template: 'Hello World!'
})
class HelloComponent {

}

Bootstrapping an Angular app in ES5

When we come to the point that we want to bootstrap our application, we need to define an NgModule that has everything attached to it that is needed to make our app run, and bootstrap it on a dedicated platform (e.g. browser, webworker or server).

Let’s go ahead and create such a module first. ng.core.NgModule can be used to create the needed metadata on a constructor function. Just like with our HelloComponent, we create an AppModule function like this:

var AppModule = function () {

};

Next, we add NgModule annotations to it:

AppModule.annotations = [
  new ng.core.NgModule({
    imports: [ng.platformBrowser.BrowserModule],
    declarations: [HelloComponent],
    bootstrap: [HelloComponent]
  })
];

Similar to TypeScript world, we have to import the BrowserModule from the ng.platformBrowser package, so we can bootstrap our module in the browser environment. Next, we declare all directives and components that are used inside this module, which in our case, is only the HelloComponent. Last but not least, we tell Angular which component to bootstrap when the module is bootstrapped.

We need to make sure that all of the DOM is loaded before we bootstrap our module. Adding an event listener for the DOMContentLoaded event and call bootstrap once triggered, will help here. When the event is fired, we can call platformBrowserDynamic().bootstrapModule(AppModule) to bootstrap our app:

document.addEventListener('DOMContentLoaded', function () {
  ng.platformBrowserDynamic
    .platformBrowserDynamic().bootstrapModule(AppModule);
});

And of course, the corresponding application template looks like this:

<body>
  <hello-component></hello-component>
</body>

Great we’ve just bootstrapped our Angular application written in ES5! Was it that hard?

Injecting services in ES5

Let’s say we want to add a GreetingService to our component. The @Component annotation takes a property viewProviders to define injectable types for this particular component. This is easy to add. First we build the service. A service in Angular can be just a class, which translates to just a function, which is also just an object in JavaScript.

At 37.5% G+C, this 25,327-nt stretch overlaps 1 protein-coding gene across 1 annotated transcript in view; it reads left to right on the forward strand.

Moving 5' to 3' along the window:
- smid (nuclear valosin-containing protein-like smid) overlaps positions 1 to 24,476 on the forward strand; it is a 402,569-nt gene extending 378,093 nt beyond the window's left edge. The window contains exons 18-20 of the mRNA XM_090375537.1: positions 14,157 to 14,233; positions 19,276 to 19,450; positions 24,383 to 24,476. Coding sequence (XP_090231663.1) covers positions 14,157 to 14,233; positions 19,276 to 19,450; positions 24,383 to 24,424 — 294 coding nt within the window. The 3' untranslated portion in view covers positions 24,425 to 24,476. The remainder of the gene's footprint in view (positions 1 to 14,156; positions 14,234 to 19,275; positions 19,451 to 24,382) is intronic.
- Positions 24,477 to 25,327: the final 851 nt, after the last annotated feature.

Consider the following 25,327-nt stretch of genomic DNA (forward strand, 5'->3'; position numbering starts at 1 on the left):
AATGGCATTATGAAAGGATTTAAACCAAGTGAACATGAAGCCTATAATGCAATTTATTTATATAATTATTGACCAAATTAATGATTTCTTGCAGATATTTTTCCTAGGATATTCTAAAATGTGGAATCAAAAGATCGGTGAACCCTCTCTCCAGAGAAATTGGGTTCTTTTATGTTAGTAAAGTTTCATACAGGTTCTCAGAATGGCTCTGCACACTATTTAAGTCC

var GreetingService = function () {}

GreetingService.prototype.greeting = function () {
  return 'Hello';
};

Next we tell our component about it’s injectable types:

HelloComponent.annotations = [
  new ng.Component({
    selector: 'hello-cmp',
    providers: [GreetingService]
  }),
  ...
];

This basically tells our component that it should return an instance of GreetingService when somebody asks for GreetingService. Nobody asked for it yet, so let’s change that. First we need something we want to inject into our component’s constructor:

var HelloComponent = function (greetingService) {
  this.greeting = greetingService.greeting();
};

To make our component explicitly ask for something that is a GreetingService, or in other words, to tell the injector that our greetingService parameter should be an instance of GreetingService, we need to add a parameter annotation accordingly:

HelloComponent.parameters = [[new ng.core.Inject(GreetingService)]];

If you wonder why we define a nested array, this is because one constructor parameter can have more than one associated annotation.

Cool, so it turns out that writing Angular code is actually not weird at all. In addition to that, it kind of gets clear that writing Angular code in ES5 requires more typing. But again, in the end it’s up to the application author which language or transpiler to use.

There’s even a better syntax, that makes writing and reading Angular code a breeze.